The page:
Brian Croser is the man behind the iconic Australian winery Petaluma - now part of the Lion Nathan Group. He moved on to create Tapanappa with the Bizot Family of Bollinger fame and the Cazes family from Chateau Lynch-Bages. Croser chose an ultra-cool, maritime site called Foggy Hill to plant Pinot Noir for this deliciously drinkable red, which expresses itself with fresh floral aromas of redcurrant jelly and crushed strawberries with a touch of wild herbs. The palate is sweetly savoury, the finish long and ethereal.
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Foggy Hill Vineyard 2009 Pinot Noir Latest Reviews
Brian Croser, one of Australia's most respected winemakers, has been on a mission to find the perfect spot to grow pinot noir in Australia. He settled on the Fleurieu Peninsula on the tip of Sotuh Australia, and the result, while not (quite) perfect, is very fine indeed: seductive, graceful, sleek and complex, it's as good as many a pricier Burgundy.
Brian Croser raised a few eyebrows with his inaugural 2007 Foggy Hill, sourced from a region barely associated with top shelf Australian wine, let alone pinot noir. Then, with his follow up from 2008, Croser showed the capabilities of his special site with a wonderful release. But it's the 2009 which has really declared the winemaking legend's intentions of taking on Australia's very best exponents of the closely followed genre. With the exception of some of Ashton Hills' very best wines, I've never had a South Australian pinot noir so cleanly fruited, savoury, under spoken, beautifully made or astoundingly complex in its youth. Is it the future of South Australian pinot noir? I think so.
Good medium-depth colour; a very savoury briary style, with texture and structure its strengths; needs time to show whether there is enough pinosity (a Croser word) at its heart.
91 points / 4.5 glasses
Drink by 2015
Not surprisingly, Kiwi’s aren’t the only ones producing silky smooth wines Down Under. For an absolute corker, try Tapanappa, Foggy Hill Pinot Noir 2009, Adelaide Hills [Ed: Fleurieu Peninsula], South Australia. The colour of morello cherries, it’s produced by one of the country’s most famous winemakers, Brian Croser (formerly of Petaluma). Polished and beautifully structured with ribbons of red and black fruit, subtle tannins and an elegant finish, save this beauty for lightly seasoned dishes, rather than hickory-flavoured platters.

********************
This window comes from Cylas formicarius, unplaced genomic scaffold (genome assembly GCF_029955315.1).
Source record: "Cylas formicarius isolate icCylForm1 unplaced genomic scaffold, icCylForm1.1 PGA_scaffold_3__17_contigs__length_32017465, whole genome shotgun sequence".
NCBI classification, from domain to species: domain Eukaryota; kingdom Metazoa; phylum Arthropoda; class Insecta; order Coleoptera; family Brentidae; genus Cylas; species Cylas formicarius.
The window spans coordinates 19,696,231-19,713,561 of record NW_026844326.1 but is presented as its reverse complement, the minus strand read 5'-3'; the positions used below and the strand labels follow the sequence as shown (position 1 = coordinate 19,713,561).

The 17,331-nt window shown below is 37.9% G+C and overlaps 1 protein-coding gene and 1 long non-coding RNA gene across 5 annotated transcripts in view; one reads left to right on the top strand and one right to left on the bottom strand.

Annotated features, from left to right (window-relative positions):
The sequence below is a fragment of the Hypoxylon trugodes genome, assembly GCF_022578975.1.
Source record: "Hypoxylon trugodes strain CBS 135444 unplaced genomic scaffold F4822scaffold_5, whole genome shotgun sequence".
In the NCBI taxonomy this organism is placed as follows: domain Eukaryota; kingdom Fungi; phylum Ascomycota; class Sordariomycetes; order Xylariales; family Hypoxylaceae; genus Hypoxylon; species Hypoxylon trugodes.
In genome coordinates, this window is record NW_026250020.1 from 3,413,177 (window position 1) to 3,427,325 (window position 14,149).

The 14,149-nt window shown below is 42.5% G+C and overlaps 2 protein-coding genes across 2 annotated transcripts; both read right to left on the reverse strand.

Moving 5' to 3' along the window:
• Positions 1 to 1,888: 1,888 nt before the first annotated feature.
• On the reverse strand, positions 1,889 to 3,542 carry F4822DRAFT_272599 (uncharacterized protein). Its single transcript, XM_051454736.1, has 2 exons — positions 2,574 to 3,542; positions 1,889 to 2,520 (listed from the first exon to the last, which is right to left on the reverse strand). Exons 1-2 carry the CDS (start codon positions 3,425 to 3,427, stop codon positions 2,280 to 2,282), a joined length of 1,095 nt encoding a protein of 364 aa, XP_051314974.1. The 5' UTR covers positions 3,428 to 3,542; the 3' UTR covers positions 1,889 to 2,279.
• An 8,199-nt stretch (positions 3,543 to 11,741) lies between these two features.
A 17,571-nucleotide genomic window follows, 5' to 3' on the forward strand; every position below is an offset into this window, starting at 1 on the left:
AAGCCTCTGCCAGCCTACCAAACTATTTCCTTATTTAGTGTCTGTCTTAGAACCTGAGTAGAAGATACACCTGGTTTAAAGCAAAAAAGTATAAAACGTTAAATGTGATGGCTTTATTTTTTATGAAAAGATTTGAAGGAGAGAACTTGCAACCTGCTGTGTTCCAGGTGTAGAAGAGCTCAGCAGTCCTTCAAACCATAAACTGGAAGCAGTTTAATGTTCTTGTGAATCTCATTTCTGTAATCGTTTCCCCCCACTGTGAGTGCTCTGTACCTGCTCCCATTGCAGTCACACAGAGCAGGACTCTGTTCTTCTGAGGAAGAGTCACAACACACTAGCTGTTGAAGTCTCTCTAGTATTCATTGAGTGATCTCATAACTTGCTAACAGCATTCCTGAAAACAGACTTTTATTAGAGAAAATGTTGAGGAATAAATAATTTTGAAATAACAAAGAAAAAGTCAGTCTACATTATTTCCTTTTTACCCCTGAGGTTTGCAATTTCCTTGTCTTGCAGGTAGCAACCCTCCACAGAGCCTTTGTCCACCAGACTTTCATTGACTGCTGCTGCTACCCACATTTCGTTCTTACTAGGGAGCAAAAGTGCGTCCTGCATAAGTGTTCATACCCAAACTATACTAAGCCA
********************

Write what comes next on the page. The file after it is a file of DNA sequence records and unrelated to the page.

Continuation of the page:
Young vine Pinot rarely flatters, but these six-year-old vines are finding their place. The cooler 2009 season provided tart acidity which underlines lifted rose petal perfume and precise red cherry palate.
It's honed, fresh and expressive.
I have a small number of Tapanappa wines in my cellar, but never tasted the full range until last night. I cannot think of another small Australian winery which produces four different wines at such an outstanding level. I much prefer these wines to Brian Croser's old Petaluma range. Every wine I tried I would rate in the 95/96 point range.
The 2008 Tiers Vineyard Chardonnay is brilliant. Made in the style of a leading Montrachet, it undergoes 100% malolactic fermentation. Despite this, there is enough acidity to balance the ripe lemon and creamy flavours. The wine is matured in 50% new oak, and it shows, but it is not overwhelming. Not many Chardonnay vines in Australia benefit from the full French treatment, but this wine is outstanding and justifies its hefty price tag.
2008 Tapanappa Tiers Chardonnay
Brian Croser lives alongside the superb Tiers vineyard in the Adelaide Hills and coaxes one of the country’s finest chardonnays from its 30-year-old vines. This has restraint and fruit purity, wonderful texture and bright, refreshing acidity.
2009 Tapanappa Foggy Hill Pinot Noir
From a mild, dry growing season in Southern Fleurieu Peninsula in SA comes this brooding, age-worthy pinot that is tight, fine and showing power, restrained dark-cherry and raspberry-pith flavours.
2006 Tapanappa Whalebone Cabernet Shiraz
Brian Croser has nailed pinot noir in record time with his new Fleurieu vineyard. Cherry to plum aromas, with subtle background oak. The tannins provide backbone and authority, and good persistence. A pinot of richness and gravitas.
2009 is young for a flash pinot but what's a man to do? We're not camels. Young but you can see the makings ... if only we had another bottle. 8.9/10